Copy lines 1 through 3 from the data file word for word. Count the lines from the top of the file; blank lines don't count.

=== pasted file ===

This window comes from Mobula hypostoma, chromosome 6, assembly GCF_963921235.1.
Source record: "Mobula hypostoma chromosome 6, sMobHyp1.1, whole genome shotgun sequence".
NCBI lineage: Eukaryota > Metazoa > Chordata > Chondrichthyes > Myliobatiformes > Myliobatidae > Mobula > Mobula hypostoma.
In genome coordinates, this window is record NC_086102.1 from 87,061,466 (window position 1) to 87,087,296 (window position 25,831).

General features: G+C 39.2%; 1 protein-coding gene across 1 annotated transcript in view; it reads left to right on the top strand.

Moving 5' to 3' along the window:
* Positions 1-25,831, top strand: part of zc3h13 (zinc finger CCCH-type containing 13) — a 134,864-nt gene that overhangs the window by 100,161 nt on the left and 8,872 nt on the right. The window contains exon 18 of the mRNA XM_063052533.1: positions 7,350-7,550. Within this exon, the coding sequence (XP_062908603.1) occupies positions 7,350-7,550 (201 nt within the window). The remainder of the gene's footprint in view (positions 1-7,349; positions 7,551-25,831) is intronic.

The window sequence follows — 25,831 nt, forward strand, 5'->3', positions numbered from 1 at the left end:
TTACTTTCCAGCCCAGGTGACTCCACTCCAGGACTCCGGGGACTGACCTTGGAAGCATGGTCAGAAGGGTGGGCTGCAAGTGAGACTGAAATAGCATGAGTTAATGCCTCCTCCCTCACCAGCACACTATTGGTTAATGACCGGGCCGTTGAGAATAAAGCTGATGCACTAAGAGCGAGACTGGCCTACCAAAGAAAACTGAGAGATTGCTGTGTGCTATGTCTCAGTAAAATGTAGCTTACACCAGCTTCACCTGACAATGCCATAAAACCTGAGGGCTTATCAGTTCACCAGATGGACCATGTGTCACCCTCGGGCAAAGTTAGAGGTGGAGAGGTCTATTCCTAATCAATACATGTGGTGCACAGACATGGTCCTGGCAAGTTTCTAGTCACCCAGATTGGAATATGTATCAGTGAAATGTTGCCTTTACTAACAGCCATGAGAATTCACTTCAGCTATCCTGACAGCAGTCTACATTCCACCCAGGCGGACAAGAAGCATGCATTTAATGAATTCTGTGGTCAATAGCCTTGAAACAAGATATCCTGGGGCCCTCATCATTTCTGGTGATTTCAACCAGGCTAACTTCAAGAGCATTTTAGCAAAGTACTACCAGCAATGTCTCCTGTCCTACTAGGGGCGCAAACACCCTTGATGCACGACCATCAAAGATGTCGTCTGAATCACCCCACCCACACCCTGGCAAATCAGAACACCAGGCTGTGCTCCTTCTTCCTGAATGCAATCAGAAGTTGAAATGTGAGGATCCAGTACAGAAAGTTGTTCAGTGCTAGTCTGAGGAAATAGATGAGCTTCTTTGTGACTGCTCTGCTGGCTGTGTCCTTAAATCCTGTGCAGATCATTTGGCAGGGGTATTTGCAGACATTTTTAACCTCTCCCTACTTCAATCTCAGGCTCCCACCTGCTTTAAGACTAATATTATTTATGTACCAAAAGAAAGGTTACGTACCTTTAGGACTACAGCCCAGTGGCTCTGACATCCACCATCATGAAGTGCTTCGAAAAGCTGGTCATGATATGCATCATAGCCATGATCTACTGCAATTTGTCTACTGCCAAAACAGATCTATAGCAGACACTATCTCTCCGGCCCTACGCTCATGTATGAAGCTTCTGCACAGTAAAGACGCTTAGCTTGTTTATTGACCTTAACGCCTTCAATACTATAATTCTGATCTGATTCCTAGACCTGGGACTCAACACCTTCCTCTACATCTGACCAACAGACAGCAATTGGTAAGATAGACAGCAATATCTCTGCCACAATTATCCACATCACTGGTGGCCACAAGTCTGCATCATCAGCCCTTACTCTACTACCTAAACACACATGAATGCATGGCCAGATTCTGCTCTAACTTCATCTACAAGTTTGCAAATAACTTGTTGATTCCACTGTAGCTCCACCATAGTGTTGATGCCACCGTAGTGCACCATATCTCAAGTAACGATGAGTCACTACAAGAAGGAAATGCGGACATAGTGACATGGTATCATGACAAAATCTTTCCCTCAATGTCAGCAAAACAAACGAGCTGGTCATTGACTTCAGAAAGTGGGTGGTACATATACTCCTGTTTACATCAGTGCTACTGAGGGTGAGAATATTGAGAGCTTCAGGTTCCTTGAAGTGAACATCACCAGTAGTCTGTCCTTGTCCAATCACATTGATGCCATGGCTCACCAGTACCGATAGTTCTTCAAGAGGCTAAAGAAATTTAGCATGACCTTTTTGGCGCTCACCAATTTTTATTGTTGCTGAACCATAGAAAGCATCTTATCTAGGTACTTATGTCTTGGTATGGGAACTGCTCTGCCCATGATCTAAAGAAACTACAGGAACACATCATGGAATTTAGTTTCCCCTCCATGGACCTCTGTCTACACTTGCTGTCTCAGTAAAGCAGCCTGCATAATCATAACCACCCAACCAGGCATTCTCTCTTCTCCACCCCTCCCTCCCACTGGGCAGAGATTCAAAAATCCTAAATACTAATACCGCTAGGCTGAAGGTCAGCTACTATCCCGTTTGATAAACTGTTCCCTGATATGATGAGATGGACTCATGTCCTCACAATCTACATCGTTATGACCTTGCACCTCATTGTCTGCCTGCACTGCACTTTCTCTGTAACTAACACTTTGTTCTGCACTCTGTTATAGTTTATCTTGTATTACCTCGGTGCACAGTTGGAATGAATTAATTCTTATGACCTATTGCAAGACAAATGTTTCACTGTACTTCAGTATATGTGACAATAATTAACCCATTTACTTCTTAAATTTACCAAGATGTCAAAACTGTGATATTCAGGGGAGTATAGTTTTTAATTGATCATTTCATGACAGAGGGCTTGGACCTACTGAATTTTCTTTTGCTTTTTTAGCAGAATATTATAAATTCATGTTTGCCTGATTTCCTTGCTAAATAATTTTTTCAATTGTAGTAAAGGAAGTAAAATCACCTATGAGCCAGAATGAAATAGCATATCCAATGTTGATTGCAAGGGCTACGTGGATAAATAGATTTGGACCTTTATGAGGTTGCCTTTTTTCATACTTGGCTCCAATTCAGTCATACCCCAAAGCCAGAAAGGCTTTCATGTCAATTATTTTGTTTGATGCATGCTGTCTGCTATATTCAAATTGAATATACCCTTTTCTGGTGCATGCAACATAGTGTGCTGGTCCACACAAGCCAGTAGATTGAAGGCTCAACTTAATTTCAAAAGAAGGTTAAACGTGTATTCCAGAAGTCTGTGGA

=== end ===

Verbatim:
This window comes from Mobula hypostoma, chromosome 6, assembly GCF_963921235.1.
Source record: "Mobula hypostoma chromosome 6, sMobHyp1.1, whole genome shotgun sequence".
NCBI lineage: Eukaryota > Metazoa > Chordata > Chondrichthyes > Myliobatiformes > Myliobatidae > Mobula > Mobula hypostoma.